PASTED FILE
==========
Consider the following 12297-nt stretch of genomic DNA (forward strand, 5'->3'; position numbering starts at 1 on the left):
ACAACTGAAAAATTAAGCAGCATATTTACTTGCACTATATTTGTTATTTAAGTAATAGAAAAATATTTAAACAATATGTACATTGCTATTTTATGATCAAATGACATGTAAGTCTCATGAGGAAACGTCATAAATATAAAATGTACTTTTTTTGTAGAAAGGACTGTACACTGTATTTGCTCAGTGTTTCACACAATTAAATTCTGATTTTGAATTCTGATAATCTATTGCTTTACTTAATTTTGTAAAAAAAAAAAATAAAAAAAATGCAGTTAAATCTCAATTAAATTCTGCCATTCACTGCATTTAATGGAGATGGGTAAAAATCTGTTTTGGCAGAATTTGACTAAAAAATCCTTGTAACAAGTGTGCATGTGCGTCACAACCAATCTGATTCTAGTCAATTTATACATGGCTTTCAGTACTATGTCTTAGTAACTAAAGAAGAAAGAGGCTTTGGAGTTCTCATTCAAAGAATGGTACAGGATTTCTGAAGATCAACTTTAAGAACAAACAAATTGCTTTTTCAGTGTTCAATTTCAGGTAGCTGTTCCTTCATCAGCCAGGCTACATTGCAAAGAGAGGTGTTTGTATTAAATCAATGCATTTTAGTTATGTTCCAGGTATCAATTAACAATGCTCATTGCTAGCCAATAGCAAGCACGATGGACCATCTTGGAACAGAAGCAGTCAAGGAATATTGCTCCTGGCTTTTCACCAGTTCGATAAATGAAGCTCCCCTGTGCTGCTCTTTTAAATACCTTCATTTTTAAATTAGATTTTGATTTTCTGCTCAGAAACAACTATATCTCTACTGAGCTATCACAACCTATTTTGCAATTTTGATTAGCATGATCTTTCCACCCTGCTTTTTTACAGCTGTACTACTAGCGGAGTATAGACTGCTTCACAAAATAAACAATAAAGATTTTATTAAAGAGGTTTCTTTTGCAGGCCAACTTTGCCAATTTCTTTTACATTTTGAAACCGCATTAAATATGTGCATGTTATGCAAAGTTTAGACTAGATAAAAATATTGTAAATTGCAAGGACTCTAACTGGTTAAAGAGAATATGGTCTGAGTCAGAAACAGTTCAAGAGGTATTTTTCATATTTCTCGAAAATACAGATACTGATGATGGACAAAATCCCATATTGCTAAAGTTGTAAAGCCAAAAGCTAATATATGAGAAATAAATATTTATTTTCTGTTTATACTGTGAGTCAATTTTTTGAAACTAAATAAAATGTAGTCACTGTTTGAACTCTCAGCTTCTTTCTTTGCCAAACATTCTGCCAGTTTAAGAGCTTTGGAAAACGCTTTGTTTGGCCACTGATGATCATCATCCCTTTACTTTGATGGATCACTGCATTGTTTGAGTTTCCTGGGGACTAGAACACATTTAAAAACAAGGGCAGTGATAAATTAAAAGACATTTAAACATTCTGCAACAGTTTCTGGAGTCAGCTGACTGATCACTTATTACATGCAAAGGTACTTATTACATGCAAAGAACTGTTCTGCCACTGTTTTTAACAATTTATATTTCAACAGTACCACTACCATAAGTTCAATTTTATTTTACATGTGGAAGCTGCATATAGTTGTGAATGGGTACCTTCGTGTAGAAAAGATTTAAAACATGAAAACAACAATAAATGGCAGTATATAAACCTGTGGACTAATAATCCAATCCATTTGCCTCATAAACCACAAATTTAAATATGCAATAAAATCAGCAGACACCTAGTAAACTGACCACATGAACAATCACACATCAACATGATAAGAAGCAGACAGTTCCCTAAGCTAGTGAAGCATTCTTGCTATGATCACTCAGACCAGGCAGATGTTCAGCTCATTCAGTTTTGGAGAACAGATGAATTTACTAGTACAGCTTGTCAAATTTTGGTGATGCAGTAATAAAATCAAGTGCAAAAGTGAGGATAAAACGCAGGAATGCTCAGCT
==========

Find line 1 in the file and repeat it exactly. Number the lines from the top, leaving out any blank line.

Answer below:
Consider the following 12297-nt stretch of genomic DNA (forward strand, 5'->3'; position numbering starts at 1 on the left):